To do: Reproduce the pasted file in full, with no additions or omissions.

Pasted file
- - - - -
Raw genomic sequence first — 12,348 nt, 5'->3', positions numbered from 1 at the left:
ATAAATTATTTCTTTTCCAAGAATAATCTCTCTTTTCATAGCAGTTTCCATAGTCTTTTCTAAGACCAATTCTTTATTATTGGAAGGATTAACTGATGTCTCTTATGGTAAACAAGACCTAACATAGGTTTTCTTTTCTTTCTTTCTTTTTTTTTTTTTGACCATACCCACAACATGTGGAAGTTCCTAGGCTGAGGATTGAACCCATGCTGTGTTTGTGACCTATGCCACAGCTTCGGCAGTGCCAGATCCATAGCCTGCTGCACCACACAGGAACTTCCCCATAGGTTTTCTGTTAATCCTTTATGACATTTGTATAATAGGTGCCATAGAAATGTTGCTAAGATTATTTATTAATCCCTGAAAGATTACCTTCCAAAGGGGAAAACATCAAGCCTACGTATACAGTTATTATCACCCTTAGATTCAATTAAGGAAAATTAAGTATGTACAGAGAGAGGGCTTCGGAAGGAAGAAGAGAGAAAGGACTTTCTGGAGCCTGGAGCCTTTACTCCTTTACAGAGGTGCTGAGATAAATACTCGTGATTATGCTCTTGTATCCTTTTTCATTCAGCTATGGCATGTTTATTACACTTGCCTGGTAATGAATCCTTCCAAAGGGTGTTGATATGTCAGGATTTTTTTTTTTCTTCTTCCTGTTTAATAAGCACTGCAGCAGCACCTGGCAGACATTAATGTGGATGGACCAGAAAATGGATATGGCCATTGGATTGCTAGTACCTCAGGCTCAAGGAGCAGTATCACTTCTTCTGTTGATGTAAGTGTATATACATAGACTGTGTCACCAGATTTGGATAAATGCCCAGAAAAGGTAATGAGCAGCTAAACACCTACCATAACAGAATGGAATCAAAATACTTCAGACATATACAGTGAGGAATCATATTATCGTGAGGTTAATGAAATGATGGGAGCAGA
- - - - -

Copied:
Raw genomic sequence first — 12,348 nt, 5'->3', positions numbered from 1 at the left:
ATAAATTATTTCTTTTCCAAGAATAATCTCTCTTTTCATAGCAGTTTCCATAGTCTTTTCTAAGACCAATTCTTTATTATTGGAAGGATTAACTGATGTCTCTTATGGTAAACAAGACCTAACATAGGTTTTCTTTTCTTTCTTTCTTTTTTTTTTTTTGACCATACCCACAACATGTGGAAGTTCCTAGGCTGAGGATTGAACCCATGCTGTGTTTGTGACCTATGCCACAGCTTCGGCAGTGCCAGATCCATAGCCTGCTGCACCACACAGGAACTTCCCCATAGGTTTTCTGTTAATCCTTTATGACATTTGTATAATAGGTGCCATAGAAATGTTGCTAAGATTATTTATTAATCCCTGAAAGATTACCTTCCAAAGGGGAAAACATCAAGCCTACGTATACAGTTATTATCACCCTTAGATTCAATTAAGGAAAATTAAGTATGTACAGAGAGAGGGCTTCGGAAGGAAGAAGAGAGAAAGGACTTTCTGGAGCCTGGAGCCTTTACTCCTTTACAGAGGTGCTGAGATAAATACTCGTGATTATGCTCTTGTATCCTTTTTCATTCAGCTATGGCATGTTTATTACACTTGCCTGGTAATGAATCCTTCCAAAGGGTGTTGATATGTCAGGATTTTTTTTTTTCTTCTTCCTGTTTAATAAGCACTGCAGCAGCACCTGGCAGACATTAATGTGGATGGACCAGAAAATGGATATGGCCATTGGATTGCTAGTACCTCAGGCTCAAGGAGCAGTATCACTTCTTCTGTTGATGTAAGTGTATATACATAGACTGTGTCACCAGATTTGGATAAATGCCCAGAAAAGGTAATGAGCAGCTAAACACCTACCATAACAGAATGGAATCAAAATACTTCAGACATATACAGTGAGGAATCATATTATCGTGAGGTTAATGAAATGATGGGAGCAGA